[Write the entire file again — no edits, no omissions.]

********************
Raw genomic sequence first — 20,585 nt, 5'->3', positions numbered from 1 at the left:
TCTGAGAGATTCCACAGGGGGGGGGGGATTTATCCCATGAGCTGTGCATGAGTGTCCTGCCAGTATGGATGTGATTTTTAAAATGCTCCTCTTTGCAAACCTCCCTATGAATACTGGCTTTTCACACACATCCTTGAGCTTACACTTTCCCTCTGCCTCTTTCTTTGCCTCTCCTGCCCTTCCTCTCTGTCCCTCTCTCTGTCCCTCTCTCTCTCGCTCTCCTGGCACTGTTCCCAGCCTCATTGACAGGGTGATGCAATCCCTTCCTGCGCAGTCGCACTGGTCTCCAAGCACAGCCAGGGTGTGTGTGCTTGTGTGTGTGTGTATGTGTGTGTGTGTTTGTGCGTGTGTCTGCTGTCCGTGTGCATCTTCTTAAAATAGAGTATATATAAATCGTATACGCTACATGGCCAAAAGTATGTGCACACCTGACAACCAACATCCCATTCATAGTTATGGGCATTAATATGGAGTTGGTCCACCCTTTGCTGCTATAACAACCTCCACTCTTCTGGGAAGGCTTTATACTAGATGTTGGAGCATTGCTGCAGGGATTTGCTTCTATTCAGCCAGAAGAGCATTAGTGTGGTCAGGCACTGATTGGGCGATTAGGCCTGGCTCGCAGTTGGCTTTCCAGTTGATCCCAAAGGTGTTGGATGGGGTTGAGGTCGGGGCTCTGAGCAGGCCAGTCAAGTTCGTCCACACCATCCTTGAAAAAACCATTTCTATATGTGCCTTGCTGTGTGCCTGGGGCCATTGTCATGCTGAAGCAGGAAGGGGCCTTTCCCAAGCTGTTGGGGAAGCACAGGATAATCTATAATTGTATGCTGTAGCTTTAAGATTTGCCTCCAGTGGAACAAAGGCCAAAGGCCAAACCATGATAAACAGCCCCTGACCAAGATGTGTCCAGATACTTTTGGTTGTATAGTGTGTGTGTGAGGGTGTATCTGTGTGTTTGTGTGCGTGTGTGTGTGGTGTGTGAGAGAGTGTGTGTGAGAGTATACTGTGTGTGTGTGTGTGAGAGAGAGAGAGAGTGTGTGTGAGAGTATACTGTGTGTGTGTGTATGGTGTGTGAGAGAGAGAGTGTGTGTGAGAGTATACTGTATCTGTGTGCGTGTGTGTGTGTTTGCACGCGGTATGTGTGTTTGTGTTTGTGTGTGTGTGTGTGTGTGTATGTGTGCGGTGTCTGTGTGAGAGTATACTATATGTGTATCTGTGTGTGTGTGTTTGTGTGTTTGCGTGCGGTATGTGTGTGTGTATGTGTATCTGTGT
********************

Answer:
Raw genomic sequence first — 20,585 nt, 5'->3', positions numbered from 1 at the left:
TCTGAGAGATTCCACAGGGGGGGGGGGATTTATCCCATGAGCTGTGCATGAGTGTCCTGCCAGTATGGATGTGATTTTTAAAATGCTCCTCTTTGCAAACCTCCCTATGAATACTGGCTTTTCACACACATCCTTGAGCTTACACTTTCCCTCTGCCTCTTTCTTTGCCTCTCCTGCCCTTCCTCTCTGTCCCTCTCTCTGTCCCTCTCTCTCTCGCTCTCCTGGCACTGTTCCCAGCCTCATTGACAGGGTGATGCAATCCCTTCCTGCGCAGTCGCACTGGTCTCCAAGCACAGCCAGGGTGTGTGTGCTTGTGTGTGTGTGTATGTGTGTGTGTGTTTGTGCGTGTGTCTGCTGTCCGTGTGCATCTTCTTAAAATAGAGTATATATAAATCGTATACGCTACATGGCCAAAAGTATGTGCACACCTGACAACCAACATCCCATTCATAGTTATGGGCATTAATATGGAGTTGGTCCACCCTTTGCTGCTATAACAACCTCCACTCTTCTGGGAAGGCTTTATACTAGATGTTGGAGCATTGCTGCAGGGATTTGCTTCTATTCAGCCAGAAGAGCATTAGTGTGGTCAGGCACTGATTGGGCGATTAGGCCTGGCTCGCAGTTGGCTTTCCAGTTGATCCCAAAGGTGTTGGATGGGGTTGAGGTCGGGGCTCTGAGCAGGCCAGTCAAGTTCGTCCACACCATCCTTGAAAAAACCATTTCTATATGTGCCTTGCTGTGTGCCTGGGGCCATTGTCATGCTGAAGCAGGAAGGGGCCTTTCCCAAGCTGTTGGGGAAGCACAGGATAATCTATAATTGTATGCTGTAGCTTTAAGATTTGCCTCCAGTGGAACAAAGGCCAAAGGCCAAACCATGATAAACAGCCCCTGACCAAGATGTGTCCAGATACTTTTGGTTGTATAGTGTGTGTGTGAGGGTGTATCTGTGTGTTTGTGTGCGTGTGTGTGTGGTGTGTGAGAGAGTGTGTGTGAGAGTATACTGTGTGTGTGTGTGTGAGAGAGAGAGAGAGTGTGTGTGAGAGTATACTGTGTGTGTGTGTATGGTGTGTGAGAGAGAGAGTGTGTGTGAGAGTATACTGTATCTGTGTGCGTGTGTGTGTGTTTGCACGCGGTATGTGTGTTTGTGTTTGTGTGTGTGTGTGTGTGTGTATGTGTGCGGTGTCTGTGTGAGAGTATACTATATGTGTATCTGTGTGTGTGTGTTTGTGTGTTTGCGTGCGGTATGTGTGTGTGTATGTGTATCTGTGT